Dinky and socialising

Social PDA ASD Autism

This morning we had a lazy morning, which included her lining up the coins from her piggy bank. I was taken aback at how many coins were in there, especially silver ones! So I asked her where they come from. Her answer… the floor or the kitchen (counter). I am going to have to have another talk with her about taking cartoon literally when it comes to the ‘finders keepers’ rule!

So we chilled, had lunch and went to play at the special needs clubhouse. It is worth mentioning again that as it is still the summer holidays, the clubhouse is open to anybody, special needs or not.. which is good. They have signs up in places saying ‘Remember if a child seems naughty they may have autism’, which at least gives people a clue that some of the children there might not exactly be great with the unwritten rules of social interaction.

Although dinky has no diagnosis it generally doesn’t take long for people to realise that she is one of the ‘seems naughty but has special needs’ kids. Today was no different.

Today there was a girl who was nearly 7. She was a superstar! She let Dinky boss her around and direct her as to which character in Ice Age 4 she was. (Note Social interaction in the picture above… ‘limited range of imaginative activities, possibly copied and pursued      rigidly and repetitively’. This is the go to game in any social situation for Dinky during the holiday)

Luckily the girl had seen ice age so could not only play the part but knew what was happening, which made it flow really well. I was worried at one point that Dinky was being far too controlling of this girl. I was ready with the timetable in my mind and gave dinky a 20 minute warning for leaving.

The girl’s dad came into the soft play area with his 2 year old son. Cue Dinky’s difficulties with social interaction, not as in a lack of social interaction, pretty much the opposite is true!

Dinky was getting over excited and then did what she does with some men (which is not good!), she jumped on the Dad’s head!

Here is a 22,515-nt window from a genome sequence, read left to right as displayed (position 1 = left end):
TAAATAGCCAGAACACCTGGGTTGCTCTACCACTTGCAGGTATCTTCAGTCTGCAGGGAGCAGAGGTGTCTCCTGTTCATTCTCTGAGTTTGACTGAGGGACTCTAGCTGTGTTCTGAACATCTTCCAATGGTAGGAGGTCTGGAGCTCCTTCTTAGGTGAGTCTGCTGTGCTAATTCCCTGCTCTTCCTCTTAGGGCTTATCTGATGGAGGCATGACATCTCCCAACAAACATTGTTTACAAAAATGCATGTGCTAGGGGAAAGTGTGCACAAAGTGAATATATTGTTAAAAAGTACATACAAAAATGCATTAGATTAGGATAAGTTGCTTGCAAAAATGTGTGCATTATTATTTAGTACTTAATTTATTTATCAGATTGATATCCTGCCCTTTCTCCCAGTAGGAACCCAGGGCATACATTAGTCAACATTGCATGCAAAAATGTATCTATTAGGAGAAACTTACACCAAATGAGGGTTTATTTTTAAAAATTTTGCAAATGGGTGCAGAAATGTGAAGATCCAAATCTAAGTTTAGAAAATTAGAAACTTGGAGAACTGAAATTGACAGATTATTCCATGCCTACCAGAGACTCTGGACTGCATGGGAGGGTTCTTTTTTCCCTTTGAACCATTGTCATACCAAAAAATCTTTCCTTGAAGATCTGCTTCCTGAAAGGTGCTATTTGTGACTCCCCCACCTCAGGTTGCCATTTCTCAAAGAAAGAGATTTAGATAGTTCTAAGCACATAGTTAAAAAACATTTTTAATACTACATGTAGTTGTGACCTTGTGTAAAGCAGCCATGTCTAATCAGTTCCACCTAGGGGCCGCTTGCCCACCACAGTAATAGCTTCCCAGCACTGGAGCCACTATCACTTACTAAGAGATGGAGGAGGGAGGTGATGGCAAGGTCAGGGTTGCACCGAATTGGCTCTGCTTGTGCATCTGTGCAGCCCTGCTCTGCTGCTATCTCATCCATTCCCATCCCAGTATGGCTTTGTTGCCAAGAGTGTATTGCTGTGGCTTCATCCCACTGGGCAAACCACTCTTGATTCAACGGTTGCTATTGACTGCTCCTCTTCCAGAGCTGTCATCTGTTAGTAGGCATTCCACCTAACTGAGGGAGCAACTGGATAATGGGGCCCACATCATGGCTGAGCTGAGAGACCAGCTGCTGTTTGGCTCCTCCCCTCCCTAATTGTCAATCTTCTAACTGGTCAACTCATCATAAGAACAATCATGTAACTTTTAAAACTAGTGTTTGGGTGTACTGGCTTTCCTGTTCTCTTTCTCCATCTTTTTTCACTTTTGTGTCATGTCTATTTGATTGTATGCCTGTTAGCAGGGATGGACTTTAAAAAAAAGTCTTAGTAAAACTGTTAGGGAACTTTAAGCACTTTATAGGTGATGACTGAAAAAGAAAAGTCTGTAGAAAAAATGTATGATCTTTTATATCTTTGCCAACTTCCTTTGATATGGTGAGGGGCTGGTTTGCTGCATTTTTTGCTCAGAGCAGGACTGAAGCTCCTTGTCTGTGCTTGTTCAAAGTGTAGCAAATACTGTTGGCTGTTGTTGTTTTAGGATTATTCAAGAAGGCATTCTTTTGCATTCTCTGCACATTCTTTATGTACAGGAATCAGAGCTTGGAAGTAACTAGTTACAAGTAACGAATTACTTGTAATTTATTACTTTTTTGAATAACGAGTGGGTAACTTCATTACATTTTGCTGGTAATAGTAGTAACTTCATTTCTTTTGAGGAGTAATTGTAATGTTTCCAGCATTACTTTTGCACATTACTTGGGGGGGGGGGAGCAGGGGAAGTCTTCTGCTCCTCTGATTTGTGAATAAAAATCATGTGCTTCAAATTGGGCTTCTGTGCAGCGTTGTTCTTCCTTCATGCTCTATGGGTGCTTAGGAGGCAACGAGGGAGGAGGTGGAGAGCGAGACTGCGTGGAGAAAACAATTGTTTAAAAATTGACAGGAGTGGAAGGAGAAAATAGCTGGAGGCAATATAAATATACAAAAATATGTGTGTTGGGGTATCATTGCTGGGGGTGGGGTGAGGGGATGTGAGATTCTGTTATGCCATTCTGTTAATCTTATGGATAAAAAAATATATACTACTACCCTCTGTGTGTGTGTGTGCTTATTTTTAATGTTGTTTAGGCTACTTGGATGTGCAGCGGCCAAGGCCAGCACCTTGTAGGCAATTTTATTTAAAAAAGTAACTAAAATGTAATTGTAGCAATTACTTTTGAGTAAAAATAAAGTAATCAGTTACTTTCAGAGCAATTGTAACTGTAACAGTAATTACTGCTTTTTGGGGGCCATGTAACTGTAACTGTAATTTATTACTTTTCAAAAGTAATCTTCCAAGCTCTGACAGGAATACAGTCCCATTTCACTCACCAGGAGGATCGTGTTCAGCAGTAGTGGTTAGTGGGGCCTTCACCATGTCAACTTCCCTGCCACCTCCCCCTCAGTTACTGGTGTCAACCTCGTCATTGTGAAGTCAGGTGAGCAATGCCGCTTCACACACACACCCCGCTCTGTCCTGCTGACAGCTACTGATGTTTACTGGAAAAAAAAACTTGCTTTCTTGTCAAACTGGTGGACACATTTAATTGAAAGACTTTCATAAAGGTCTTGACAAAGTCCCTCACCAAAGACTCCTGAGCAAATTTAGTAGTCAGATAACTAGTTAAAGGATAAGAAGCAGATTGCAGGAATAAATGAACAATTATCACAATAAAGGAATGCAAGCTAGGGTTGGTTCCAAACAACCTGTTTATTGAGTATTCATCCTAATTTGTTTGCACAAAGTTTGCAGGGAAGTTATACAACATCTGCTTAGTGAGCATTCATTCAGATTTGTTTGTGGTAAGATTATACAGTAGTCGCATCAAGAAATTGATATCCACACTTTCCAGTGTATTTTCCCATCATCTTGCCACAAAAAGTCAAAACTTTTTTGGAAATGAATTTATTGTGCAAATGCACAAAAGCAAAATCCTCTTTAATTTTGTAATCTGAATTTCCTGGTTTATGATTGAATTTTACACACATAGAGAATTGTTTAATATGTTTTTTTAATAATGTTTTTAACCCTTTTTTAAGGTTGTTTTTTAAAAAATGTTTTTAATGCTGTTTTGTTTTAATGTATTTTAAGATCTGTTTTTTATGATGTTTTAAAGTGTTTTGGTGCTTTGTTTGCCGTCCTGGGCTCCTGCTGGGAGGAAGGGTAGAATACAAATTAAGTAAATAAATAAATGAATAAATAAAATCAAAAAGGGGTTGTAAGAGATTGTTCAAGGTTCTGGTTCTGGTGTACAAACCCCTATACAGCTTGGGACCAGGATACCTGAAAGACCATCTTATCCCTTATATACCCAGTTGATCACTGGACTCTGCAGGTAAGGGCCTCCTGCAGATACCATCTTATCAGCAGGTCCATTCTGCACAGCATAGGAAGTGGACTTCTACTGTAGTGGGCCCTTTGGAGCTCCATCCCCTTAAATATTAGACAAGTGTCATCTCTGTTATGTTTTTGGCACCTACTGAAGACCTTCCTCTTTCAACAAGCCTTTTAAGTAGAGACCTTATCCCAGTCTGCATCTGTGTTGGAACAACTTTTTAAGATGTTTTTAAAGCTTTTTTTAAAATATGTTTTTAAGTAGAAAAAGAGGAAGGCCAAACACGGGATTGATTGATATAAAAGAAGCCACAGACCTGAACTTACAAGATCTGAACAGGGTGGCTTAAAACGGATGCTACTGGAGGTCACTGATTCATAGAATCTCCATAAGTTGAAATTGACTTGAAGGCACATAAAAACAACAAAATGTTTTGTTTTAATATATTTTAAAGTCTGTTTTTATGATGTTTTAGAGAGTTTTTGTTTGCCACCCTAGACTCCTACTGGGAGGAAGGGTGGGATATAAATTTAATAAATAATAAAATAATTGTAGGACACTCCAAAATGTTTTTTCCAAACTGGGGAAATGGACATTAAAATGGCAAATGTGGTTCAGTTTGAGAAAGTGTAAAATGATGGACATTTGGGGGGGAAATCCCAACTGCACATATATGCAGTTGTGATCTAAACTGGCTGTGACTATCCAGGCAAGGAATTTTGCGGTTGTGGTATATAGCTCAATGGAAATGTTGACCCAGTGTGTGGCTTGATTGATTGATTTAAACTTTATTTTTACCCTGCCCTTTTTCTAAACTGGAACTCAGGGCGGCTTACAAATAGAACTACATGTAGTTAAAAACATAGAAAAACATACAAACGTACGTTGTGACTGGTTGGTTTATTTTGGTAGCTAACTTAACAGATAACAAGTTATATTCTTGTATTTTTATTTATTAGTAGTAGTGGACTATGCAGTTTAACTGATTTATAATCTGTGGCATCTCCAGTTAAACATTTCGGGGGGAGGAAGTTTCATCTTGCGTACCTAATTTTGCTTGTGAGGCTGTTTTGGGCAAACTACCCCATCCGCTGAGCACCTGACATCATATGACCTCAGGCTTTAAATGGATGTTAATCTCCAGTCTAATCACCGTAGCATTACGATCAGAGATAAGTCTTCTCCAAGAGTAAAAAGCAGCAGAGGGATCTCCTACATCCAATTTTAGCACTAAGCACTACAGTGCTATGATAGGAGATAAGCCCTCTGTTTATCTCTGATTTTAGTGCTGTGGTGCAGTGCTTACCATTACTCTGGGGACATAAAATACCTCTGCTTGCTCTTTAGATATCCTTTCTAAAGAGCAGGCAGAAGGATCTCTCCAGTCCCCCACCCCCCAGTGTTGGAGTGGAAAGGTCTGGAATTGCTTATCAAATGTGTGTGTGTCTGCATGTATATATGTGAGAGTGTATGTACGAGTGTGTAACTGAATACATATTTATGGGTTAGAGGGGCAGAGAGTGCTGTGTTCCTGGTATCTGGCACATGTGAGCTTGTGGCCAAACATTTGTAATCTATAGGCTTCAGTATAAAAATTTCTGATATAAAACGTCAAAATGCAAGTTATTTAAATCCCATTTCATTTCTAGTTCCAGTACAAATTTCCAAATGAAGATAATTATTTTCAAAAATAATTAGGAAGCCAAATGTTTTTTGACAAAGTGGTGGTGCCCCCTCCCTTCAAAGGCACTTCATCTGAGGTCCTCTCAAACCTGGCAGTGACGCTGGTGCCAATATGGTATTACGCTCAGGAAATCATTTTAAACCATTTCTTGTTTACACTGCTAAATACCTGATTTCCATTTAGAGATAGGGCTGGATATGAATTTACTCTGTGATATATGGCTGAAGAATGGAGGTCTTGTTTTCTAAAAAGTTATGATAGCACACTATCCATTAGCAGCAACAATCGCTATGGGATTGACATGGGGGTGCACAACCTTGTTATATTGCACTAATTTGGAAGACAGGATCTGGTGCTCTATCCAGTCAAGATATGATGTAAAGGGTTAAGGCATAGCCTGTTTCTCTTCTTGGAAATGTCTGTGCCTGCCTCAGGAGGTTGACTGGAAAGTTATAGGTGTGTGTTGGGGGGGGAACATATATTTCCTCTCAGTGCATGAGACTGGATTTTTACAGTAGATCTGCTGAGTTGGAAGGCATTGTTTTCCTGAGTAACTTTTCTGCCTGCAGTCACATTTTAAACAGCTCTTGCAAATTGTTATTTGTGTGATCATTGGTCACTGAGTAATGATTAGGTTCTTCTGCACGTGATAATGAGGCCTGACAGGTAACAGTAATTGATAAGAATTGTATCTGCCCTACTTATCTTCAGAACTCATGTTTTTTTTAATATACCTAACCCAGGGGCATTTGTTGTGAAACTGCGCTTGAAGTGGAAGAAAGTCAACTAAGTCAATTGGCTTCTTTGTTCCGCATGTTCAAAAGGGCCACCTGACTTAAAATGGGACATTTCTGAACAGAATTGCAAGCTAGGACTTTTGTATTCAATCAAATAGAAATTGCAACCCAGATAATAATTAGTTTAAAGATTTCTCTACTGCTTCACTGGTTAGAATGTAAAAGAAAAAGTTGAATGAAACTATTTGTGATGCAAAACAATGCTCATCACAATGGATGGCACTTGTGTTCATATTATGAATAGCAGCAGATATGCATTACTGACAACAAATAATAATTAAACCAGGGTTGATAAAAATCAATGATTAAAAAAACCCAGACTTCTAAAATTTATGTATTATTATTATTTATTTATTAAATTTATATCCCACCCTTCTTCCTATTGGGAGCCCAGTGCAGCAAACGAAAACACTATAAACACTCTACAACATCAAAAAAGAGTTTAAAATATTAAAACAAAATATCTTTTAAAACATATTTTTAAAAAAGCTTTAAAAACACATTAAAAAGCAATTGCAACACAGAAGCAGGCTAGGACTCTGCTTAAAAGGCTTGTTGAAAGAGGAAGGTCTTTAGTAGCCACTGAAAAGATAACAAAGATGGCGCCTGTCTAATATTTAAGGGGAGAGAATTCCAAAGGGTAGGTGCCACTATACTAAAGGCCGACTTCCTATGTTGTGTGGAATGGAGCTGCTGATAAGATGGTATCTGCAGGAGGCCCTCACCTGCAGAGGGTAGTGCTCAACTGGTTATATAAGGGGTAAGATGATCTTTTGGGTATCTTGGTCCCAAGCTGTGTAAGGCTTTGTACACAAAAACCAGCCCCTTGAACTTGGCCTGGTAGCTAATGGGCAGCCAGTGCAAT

I don’t think I have been that red for some time! Ok, the other week when she said I had stolen her was pretty embarrassing!

I mean, what am I to do? I apologised profusely, while trying to peel her off the bemused father! She kept going back! I had to explain that she isn’t quite there yet with her understanding of the norms of social interaction. He seemed ok with that, but he still didn’t know what to do with this child randomly jumping all over him.

So I whipped her out. I fought to get her shoes on as she didn’t want to leave. Getting more and more stressed by the sudden change in activities, she went into meltdown. Hitting and spitting. I had to allow her to get it out, it wasn’t a major meltdown, but she had no control of herself. When she was calmer, I tried to get her moving again. She had gone into extreme demand avoidance mode. Skilled as PDA kids are in finding unique ways of avoiding demands, Dinky decides that she has to go on the rocking horse first. The director of activities for the groups was in that room and it was a struggle to get her out. Try as she might to help, she only made it worse.

Eventually I got her to leave, although I had to pick her up and walk her across the road as I couldn’t risk her deciding as she had on the pavement to sit and refuse to move. It was at the bus stop she burst into tears and asked for hugs.

We got the bus to Pizza hut and had dinner out. Not as a reward for her behaviour, obviously, but because it was already planned and I already had one bite mark, changing the plan would have resulted in meltdown, and she was still very much on the verge of another.

This came at swimming.

Dinky started swimming lessons a few months ago, after a few weeks of her getting bored and misbehaving on the sides, I allowed her to sit on the steps to the small pool. The rule is move off them and it is time to leave. As much as she doesn’t do rules, this is one she has stuck to in order to escape sitting next to me and waiting.

The last few weeks she has been pushing the limit. Today she went over the top and jumped into the small pool and frightened a baby, who couldn’t have been older than 6 months! So I had no option but to pull her out of the pool for the baby’s safety (Plus, I was getting murderous looks from the mum and dad!). She was not impressed cue meltdown… biting, punching and screaming.

Like most mums of children having a meltdown (NOT to be mistaken with a tantrum!)

meltdown-infographic

I am getting used to the staring and the tuts of those who do not see the difference. She was still crying as it was time to start her lesson and was finding it hard to calm down in order to begin. She did well tough and took herself off and was signing to herself, which is her way of calming herself.

Eventually she got into the pool and I went to sit at the parents seats. She enjoyed her swim, and got out fine, however was in no mood to dress herself.

In the cab she completed the trio of social impairments by completely misunderstanding the joke from the cab driver as she is too literal.

 

That is enough for me for one day…

tomorrow we are off to the local autism support picnic in the park. Should be interesting!

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